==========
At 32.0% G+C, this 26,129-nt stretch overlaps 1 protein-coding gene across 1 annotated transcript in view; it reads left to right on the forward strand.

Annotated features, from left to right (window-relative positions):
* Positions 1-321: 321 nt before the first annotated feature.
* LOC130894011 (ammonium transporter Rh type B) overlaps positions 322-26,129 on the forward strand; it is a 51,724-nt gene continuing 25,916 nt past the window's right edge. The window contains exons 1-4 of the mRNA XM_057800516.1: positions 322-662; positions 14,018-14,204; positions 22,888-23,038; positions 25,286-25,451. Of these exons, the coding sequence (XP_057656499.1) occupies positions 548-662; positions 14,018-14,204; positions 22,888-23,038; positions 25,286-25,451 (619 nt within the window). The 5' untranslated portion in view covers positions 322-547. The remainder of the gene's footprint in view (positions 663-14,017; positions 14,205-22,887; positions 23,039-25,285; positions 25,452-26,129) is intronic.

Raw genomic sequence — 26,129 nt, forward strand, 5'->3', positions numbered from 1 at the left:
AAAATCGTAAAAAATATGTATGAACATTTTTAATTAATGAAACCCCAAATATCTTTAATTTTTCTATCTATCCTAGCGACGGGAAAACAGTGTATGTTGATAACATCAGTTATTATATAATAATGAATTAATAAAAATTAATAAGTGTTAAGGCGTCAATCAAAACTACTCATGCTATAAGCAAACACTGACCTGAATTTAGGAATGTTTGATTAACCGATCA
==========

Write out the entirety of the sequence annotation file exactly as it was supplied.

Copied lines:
At 32.0% G+C, this 26,129-nt stretch overlaps 1 protein-coding gene across 1 annotated transcript in view; it reads left to right on the forward strand.

Annotated features, from left to right (window-relative positions):
* Positions 1-321: 321 nt before the first annotated feature.
* LOC130894011 (ammonium transporter Rh type B) overlaps positions 322-26,129 on the forward strand; it is a 51,724-nt gene continuing 25,916 nt past the window's right edge. The window contains exons 1-4 of the mRNA XM_057800516.1: positions 322-662; positions 14,018-14,204; positions 22,888-23,038; positions 25,286-25,451. Of these exons, the coding sequence (XP_057656499.1) occupies positions 548-662; positions 14,018-14,204; positions 22,888-23,038; positions 25,286-25,451 (619 nt within the window). The 5' untranslated portion in view covers positions 322-547. The remainder of the gene's footprint in view (positions 663-14,017; positions 14,205-22,887; positions 23,039-25,285; positions 25,452-26,129) is intronic.

Raw genomic sequence — 26,129 nt, forward strand, 5'->3', positions numbered from 1 at the left:
AAAATCGTAAAAAATATGTATGAACATTTTTAATTAATGAAACCCCAAATATCTTTAATTTTTCTATCTATCCTAGCGACGGGAAAACAGTGTATGTTGATAACATCAGTTATTATATAATAATGAATTAATAAAAATTAATAAGTGTTAAGGCGTCAATCAAAACTACTCATGCTATAAGCAAACACTGACCTGAATTTAGGAATGTTTGATTAACCGATCA